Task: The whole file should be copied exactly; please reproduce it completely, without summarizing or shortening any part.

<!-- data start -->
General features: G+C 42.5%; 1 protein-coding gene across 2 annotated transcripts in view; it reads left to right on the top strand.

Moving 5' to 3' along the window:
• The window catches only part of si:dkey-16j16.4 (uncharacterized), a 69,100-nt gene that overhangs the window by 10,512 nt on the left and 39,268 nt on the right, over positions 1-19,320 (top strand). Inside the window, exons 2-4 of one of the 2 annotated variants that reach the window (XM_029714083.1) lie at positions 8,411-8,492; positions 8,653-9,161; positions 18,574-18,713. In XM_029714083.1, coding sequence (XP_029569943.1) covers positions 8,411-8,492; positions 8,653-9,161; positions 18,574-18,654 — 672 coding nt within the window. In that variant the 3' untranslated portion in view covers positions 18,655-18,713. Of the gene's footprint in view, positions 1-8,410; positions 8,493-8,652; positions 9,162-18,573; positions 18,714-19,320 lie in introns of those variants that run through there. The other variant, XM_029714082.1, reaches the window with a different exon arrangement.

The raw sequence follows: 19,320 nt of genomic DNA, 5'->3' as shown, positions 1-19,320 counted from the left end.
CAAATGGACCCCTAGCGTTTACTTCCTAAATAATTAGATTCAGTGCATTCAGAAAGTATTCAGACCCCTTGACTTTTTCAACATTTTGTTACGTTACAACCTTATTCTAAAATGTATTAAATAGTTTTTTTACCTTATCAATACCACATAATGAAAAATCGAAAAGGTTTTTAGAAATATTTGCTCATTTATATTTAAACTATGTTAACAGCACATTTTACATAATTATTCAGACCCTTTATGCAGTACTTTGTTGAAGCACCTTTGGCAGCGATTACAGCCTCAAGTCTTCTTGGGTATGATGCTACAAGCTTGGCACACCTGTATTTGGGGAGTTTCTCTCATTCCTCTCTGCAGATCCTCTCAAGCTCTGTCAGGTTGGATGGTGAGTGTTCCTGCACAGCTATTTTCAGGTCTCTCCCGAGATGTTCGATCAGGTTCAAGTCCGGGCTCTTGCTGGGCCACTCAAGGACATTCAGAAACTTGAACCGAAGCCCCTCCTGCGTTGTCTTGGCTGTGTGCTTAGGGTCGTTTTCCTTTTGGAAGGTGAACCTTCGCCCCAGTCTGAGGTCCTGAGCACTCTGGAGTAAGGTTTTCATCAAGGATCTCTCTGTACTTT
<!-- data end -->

General features: G+C 42.5%; 1 protein-coding gene across 2 annotated transcripts in view; it reads left to right on the top strand.

Moving 5' to 3' along the window:
• The window catches only part of si:dkey-16j16.4 (uncharacterized), a 69,100-nt gene that overhangs the window by 10,512 nt on the left and 39,268 nt on the right, over positions 1-19,320 (top strand). Inside the window, exons 2-4 of one of the 2 annotated variants that reach the window (XM_029714083.1) lie at positions 8,411-8,492; positions 8,653-9,161; positions 18,574-18,713. In XM_029714083.1, coding sequence (XP_029569943.1) covers positions 8,411-8,492; positions 8,653-9,161; positions 18,574-18,654 — 672 coding nt within the window. In that variant the 3' untranslated portion in view covers positions 18,655-18,713. Of the gene's footprint in view, positions 1-8,410; positions 8,493-8,652; positions 9,162-18,573; positions 18,714-19,320 lie in introns of those variants that run through there. The other variant, XM_029714082.1, reaches the window with a different exon arrangement.

The raw sequence follows: 19,320 nt of genomic DNA, 5'->3' as shown, positions 1-19,320 counted from the left end.
CAAATGGACCCCTAGCGTTTACTTCCTAAATAATTAGATTCAGTGCATTCAGAAAGTATTCAGACCCCTTGACTTTTTCAACATTTTGTTACGTTACAACCTTATTCTAAAATGTATTAAATAGTTTTTTTACCTTATCAATACCACATAATGAAAAATCGAAAAGGTTTTTAGAAATATTTGCTCATTTATATTTAAACTATGTTAACAGCACATTTTACATAATTATTCAGACCCTTTATGCAGTACTTTGTTGAAGCACCTTTGGCAGCGATTACAGCCTCAAGTCTTCTTGGGTATGATGCTACAAGCTTGGCACACCTGTATTTGGGGAGTTTCTCTCATTCCTCTCTGCAGATCCTCTCAAGCTCTGTCAGGTTGGATGGTGAGTGTTCCTGCACAGCTATTTTCAGGTCTCTCCCGAGATGTTCGATCAGGTTCAAGTCCGGGCTCTTGCTGGGCCACTCAAGGACATTCAGAAACTTGAACCGAAGCCCCTCCTGCGTTGTCTTGGCTGTGTGCTTAGGGTCGTTTTCCTTTTGGAAGGTGAACCTTCGCCCCAGTCTGAGGTCCTGAGCACTCTGGAGTAAGGTTTTCATCAAGGATCTCTCTGTACTTT